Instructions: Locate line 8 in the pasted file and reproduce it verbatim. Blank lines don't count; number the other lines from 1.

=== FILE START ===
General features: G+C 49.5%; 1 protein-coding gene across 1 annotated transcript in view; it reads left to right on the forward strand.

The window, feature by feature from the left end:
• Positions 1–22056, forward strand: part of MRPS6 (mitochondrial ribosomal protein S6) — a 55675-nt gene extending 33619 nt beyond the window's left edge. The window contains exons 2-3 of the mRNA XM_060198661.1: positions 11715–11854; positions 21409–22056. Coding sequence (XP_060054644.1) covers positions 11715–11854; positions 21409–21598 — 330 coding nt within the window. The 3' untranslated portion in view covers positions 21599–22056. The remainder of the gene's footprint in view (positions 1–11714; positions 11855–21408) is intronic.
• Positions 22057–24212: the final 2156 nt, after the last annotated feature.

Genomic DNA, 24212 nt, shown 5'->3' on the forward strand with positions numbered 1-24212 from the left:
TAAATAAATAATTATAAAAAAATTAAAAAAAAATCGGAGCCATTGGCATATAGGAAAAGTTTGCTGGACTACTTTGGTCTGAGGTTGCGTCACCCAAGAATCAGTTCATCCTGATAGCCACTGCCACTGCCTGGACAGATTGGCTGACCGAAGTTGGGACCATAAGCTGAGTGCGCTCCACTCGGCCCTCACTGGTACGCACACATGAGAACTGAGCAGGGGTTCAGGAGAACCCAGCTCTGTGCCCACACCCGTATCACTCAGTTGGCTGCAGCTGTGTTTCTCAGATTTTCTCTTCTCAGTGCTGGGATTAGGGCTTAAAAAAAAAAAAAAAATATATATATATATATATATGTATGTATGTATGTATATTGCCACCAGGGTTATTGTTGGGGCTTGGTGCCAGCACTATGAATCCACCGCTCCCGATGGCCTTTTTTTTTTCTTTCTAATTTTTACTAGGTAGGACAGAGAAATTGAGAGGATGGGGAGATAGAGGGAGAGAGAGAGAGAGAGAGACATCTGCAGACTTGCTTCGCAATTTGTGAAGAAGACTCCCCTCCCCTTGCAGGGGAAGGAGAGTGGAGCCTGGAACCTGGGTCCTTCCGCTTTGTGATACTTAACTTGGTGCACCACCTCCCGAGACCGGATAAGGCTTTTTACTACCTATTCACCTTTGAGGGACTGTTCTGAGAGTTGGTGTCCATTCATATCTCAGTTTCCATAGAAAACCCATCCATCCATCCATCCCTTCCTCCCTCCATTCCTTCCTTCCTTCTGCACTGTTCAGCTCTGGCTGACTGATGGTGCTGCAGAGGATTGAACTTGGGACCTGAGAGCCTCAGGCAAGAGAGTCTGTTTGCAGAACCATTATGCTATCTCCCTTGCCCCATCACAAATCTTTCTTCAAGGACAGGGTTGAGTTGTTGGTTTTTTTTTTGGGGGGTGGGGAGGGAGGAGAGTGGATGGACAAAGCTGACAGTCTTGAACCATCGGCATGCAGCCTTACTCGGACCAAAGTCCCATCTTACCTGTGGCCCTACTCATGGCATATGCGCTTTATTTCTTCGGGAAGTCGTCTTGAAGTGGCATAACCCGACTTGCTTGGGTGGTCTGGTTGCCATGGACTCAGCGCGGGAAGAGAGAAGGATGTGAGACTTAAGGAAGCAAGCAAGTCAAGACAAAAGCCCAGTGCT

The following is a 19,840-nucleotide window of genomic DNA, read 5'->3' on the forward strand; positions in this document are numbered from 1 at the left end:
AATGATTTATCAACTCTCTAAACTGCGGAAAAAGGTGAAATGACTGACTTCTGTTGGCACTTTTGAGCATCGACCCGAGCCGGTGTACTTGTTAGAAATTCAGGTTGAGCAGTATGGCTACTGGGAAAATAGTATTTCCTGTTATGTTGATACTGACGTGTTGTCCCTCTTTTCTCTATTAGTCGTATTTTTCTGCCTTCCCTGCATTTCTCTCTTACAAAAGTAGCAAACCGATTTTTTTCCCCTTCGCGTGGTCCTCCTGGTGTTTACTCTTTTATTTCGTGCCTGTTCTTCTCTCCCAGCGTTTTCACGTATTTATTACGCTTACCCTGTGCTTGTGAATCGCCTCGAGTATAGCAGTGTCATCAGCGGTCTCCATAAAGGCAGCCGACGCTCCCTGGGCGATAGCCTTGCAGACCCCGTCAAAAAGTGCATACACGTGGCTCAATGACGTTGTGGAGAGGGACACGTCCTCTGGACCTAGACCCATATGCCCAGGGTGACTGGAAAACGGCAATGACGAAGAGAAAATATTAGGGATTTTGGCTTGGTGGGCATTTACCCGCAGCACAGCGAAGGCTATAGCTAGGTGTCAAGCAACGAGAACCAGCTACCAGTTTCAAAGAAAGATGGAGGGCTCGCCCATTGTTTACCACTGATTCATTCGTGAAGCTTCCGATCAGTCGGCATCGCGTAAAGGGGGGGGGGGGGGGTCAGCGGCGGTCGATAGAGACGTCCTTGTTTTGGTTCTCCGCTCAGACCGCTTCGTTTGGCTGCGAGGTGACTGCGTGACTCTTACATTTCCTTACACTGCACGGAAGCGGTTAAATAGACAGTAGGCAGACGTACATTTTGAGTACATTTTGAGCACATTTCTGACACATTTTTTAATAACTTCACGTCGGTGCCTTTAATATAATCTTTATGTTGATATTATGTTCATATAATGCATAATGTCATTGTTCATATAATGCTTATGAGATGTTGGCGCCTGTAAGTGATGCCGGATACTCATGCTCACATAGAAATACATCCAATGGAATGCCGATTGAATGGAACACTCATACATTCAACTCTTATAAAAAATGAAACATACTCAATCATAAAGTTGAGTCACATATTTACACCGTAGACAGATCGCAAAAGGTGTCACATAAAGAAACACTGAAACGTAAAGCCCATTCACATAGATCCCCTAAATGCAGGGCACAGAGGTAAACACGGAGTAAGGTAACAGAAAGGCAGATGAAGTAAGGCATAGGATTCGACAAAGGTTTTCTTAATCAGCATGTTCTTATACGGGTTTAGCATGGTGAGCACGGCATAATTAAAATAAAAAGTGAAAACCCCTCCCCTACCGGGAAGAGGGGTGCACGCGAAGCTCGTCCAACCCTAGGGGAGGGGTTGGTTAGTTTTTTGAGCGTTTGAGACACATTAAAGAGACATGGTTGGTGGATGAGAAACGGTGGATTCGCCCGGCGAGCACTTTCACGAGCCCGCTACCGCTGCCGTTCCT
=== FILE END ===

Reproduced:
AATGATTTATCAACTCTCTAAACTGCGGAAAAAGGTGAAATGACTGACTTCTGTTGGCACTTTTGAGCATCGACCCGAGCCGGTGTACTTGTTAGAAATTCAGGTTGAGCAGTATGGCTACTGGGAAAATAGTATTTCCTGTTATGTTGATACTGACGTGTTGTCCCTCTTTTCTCTATTAGTCGTATTTTTCTGCCTTCCCTGCATTTCTCTCTTACAAAAGTAGCAAACCGATTTTTTTCCCCTTCGCGTGGTCCTCCTGGTGTTTACTCTTTTATTTCGTGCCTGTTCTTCTCTCCCAGCGTTTTCACGTATTTATTACGCTTACCCTGTGCTTGTGAATCGCCTCGAGTATAGCAGTGTCATCAGCGGTCTCCATAAAGGCAGCCGACGCTCCCTGGGCGATAGCCTTGCAGACCCCGTCAAAAAGTGCATACACGTGGCTCAATGACGTTGTGGAGAGGGACACGTCCTCTGGACCTAGACCCATATGCCCAGGGTGACTGGAAAACGGCAATGACGAAGAGAAAATATTAGGGATTTTGGCTTGGTGGGCATTTACCCGCAGCACAGCGAAGGCTATAGCTAGGTGTCAAGCAACGAGAACCAGCTACCAGTTTCAAAGAAAGATGGAGGGCTCGCCCATTGTTTACCACTGATTCATTCGTGAAGCTTCCGATCAGTCGGCATCGCGTAAAGGGGGGGGGGGGGGGTCAGCGGCGGTCGATAGAGACGTCCTTGTTTTGGTTCTCCGCTCAGACCGCTTCGTTTGGCTGCGAGGTGACTGCGTGACTCTTACATTTCCTTACACTGCACGGAAGCGGTTAAATAGACAGTAGGCAGACGTACATTTTGAGTACATTTTGAGCACATTTCTGACACATTTTTTAATAACTTCACGTCGGTGCCTTTAATATAATCTTTATGTTGATATTATGTTCATATAATGCATAATGTCATTGTTCATATAATGCTTATGAGATGTTGGCGCCTGTAAGTGATGCCGGATACTCATGCTCACATAGAAATACATCCAATGGAATGCCGATTGAATGGAACACTCATACATTCAACTCTTATAAAAAATGAAACATACTCAATCATAAAGTTGAGTCACATATTTACACCGTAGACAGATCGCAAAAGGTGTCACATAAAGAAACACTGAAACGTAAAGCCCATTCACATAGATCCCCTAAATGCAGGGCACAGAGGTAAACACGGAGTAAGGTAACAGAAAGGCAGATGAAGTAAGGCATAGGATTCGACAAAGGTTTTCTTAATCAGCATGTTCTTATACGGGTTTAGCATGGTGAGCACGGCATAATTAAAATAAAAAGTGAAAACCCCTCCCCTACCGGGAAGAGGGGTGCACGCGAAGCTCGTCCAACCCTAGGGGAGGGGTTGGTTAGTTTTTTGAGCGTTTGAGACACATTAAAGAGACATGGTTGGTGGATGAGAAACGGTGGATTCGCCCGGCGAGCACTTTCACGAGCCCGCTACCGCTGCCGTTCCT